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Lambeau Field neighborhood very different at the time

Souvenir to cherish – Packers fans were so hungry for victory at the time of the 1955 season opener that they stormed the pitch of the old City Stadium with 20 seconds left when Gary Knafelc scored the touchdown against the three-time West Detroit Conference champion.

Time of death bed – Season 1-10-1, 1958. The Packers were enjoying their new stadium and TV money, but the season was such a disaster and the organization was in such disarray, the future of the franchise was. stake.

If you were a fan – Fan tours to the Packers-Bears game in Chicago as well as home games in Milwaukee on the Chicago & North Western and Milwaukee Road trains may have peaked in popularity in the 1950s. The trips were often sponsored by taverns. locals, and the railroads converted empty baggage cars into bar cars for a party on wheels.

Breaking the myths – Conspiracy theorists who tried to sell their readers the seemingly absurd idea that someone connected to the Packers set Rockwood Lodge on fire aren’t telling you that a fire inspector warned warden Melvin Flagstad a few weeks earlier than the faulty wiring in the building had to be repaired; the fire occurred in broad daylight on a rare January day in Wisconsin, where there was freezing rain, thunder and lightning, and 25 mph winds fanning the flames; the nearest fire department was nearly 15 miles away; the lodge stood on a ridge which would have made it extremely difficult for anyone to squeeze through; six people were inside, including four children aged 12 and under; and the cost of operating Rockwood was very low compared to the skyrocketing salaries resulting from bidding wars with All-America Football Conference teams.

Best player – Bobby Dillon. He’s been called to the Pro Bowl four times and he’s also made at least one of the top three all-professional news services teams (first team, not second) in five different seasons. His club record of 52 career interceptions still stands, even though he retired after eight years and played when NFL seasons were just 12 games long.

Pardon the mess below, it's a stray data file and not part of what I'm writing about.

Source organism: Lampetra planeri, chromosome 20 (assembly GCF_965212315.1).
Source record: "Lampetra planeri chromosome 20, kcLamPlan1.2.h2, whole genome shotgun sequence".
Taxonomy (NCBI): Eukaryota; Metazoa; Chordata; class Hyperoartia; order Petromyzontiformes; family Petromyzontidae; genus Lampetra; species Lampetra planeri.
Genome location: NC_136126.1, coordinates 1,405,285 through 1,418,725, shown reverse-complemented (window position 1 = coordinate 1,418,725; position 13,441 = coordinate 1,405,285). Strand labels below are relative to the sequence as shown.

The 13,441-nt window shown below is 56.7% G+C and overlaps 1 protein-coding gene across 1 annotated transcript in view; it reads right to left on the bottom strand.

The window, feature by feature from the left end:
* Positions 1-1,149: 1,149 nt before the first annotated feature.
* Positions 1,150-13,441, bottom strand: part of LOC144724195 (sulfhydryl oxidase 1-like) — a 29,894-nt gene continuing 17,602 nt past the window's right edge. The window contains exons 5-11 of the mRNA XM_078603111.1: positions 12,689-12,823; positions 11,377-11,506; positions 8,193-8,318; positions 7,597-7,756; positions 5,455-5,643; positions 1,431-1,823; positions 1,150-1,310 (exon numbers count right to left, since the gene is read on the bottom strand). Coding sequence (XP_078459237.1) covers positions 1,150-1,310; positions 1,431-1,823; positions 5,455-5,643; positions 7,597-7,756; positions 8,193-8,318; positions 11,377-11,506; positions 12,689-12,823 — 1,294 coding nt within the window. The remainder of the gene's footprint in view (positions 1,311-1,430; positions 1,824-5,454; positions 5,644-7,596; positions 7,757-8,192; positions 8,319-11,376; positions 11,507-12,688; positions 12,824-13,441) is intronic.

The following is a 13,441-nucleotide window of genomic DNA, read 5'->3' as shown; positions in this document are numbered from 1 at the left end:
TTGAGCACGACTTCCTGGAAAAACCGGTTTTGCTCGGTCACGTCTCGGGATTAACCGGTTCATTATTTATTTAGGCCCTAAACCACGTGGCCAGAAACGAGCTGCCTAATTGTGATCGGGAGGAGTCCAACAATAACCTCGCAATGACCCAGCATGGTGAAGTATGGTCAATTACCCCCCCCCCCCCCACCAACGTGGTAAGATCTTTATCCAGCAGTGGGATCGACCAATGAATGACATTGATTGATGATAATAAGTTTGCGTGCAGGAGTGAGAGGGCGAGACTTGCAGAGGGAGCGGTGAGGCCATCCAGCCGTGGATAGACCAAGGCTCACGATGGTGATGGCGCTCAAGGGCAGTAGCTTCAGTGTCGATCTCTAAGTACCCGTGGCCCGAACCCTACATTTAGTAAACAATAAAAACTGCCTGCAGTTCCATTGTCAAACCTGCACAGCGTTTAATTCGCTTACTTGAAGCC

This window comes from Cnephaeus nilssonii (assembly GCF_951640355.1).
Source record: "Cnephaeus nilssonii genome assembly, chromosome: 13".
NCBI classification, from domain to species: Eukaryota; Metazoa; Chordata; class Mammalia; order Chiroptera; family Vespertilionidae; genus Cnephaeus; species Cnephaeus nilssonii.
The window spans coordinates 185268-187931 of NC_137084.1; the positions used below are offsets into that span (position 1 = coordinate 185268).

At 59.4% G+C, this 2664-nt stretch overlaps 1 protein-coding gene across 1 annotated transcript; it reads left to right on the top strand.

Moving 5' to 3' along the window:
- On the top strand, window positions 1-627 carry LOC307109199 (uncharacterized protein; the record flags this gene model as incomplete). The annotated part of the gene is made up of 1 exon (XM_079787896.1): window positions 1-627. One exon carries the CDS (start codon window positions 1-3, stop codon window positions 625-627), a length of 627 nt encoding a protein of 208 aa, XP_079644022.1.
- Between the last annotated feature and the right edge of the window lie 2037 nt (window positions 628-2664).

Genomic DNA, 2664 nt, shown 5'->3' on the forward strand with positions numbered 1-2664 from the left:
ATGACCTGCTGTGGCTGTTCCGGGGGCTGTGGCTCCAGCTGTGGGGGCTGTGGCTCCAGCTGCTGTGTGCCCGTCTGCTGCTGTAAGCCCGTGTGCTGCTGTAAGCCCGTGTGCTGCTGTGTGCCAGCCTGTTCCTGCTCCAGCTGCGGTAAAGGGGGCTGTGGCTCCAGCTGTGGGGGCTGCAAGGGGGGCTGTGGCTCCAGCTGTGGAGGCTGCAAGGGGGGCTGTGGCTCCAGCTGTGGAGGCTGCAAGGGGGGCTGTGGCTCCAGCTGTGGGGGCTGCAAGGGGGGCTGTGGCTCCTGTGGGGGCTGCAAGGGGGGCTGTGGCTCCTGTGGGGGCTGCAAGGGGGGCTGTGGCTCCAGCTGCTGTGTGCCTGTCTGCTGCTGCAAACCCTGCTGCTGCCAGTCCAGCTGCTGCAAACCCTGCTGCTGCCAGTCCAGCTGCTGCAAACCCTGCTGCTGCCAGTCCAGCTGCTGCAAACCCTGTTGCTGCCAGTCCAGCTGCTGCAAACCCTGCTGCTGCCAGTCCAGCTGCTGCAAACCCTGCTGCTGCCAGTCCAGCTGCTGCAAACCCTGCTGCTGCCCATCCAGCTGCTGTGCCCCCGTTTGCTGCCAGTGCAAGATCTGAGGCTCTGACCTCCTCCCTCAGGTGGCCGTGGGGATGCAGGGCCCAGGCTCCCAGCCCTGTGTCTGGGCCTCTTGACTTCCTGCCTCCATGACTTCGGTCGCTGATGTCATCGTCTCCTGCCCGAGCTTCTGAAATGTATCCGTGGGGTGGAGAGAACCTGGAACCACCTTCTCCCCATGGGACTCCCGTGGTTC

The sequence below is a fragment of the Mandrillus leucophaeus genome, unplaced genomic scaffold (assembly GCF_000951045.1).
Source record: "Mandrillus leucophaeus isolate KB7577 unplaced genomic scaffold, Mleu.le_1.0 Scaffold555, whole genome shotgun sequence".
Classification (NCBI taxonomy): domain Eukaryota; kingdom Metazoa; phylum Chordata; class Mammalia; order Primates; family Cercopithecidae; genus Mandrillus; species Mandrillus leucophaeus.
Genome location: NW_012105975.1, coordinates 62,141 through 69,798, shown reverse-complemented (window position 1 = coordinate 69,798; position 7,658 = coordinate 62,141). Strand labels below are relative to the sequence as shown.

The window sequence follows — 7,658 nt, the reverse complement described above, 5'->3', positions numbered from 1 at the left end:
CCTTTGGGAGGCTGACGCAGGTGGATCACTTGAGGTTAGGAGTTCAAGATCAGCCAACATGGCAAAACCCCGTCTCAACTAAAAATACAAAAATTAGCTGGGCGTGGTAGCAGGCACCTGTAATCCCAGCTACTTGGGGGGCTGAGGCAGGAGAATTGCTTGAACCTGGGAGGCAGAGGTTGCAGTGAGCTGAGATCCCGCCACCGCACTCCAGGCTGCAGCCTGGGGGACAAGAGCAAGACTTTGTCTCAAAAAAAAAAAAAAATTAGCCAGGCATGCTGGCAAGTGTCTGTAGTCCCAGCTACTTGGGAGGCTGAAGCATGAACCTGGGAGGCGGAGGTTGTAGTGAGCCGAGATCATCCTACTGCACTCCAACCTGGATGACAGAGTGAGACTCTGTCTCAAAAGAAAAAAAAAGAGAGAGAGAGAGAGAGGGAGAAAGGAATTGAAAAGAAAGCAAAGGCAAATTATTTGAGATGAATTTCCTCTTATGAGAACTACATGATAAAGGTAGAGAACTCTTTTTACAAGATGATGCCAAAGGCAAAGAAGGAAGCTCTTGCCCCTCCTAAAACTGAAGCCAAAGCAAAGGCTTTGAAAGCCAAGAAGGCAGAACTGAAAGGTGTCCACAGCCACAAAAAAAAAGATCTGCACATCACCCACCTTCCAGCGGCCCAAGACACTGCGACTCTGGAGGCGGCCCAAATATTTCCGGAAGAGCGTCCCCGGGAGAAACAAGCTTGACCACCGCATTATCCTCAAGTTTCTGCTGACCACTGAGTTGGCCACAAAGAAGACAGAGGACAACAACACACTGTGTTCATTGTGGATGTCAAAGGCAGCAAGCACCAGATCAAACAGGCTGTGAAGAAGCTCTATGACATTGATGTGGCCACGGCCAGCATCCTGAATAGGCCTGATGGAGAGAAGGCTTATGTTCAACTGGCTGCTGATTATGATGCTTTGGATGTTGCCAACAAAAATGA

Forgotten by history – With coach Lisle Blackbourn making the picks and talent scout Jack

Vainisi doing the heavy lifting, the Packers selected six future members of the Professional Football Hall of Fame out of three drafts in 1956, 1957 and the first four rounds in 1958. Prior to Vince Lombardi’s arrival, both were criticized for their selections. Then when the Packers started winning under Vince Lombardi, sports writers from Green Bay and Milwaukee tended to praise Blackbourn on those draft, overlooking Vainisi. More recently, Vainisi has been awarded the lion’s share of the credit. In truth, they both had an eye for talent and deserve to share the kudos.

Among the rare photos of the chapter – Rarer than any photo in this chapter is the information gleaned from the personal papers of Packers president Dominic Olejniczak during the 45-day coaching search that led to the hiring of Vince Lombardi in 1959. The dossier was shared by Tom Olejniczak, son of Dominic, a local lawyer. and a former member of the Packers executive committee. Tom Olejniczak was also not alone among those who provided information and photos for “The Greatest History of Sport”.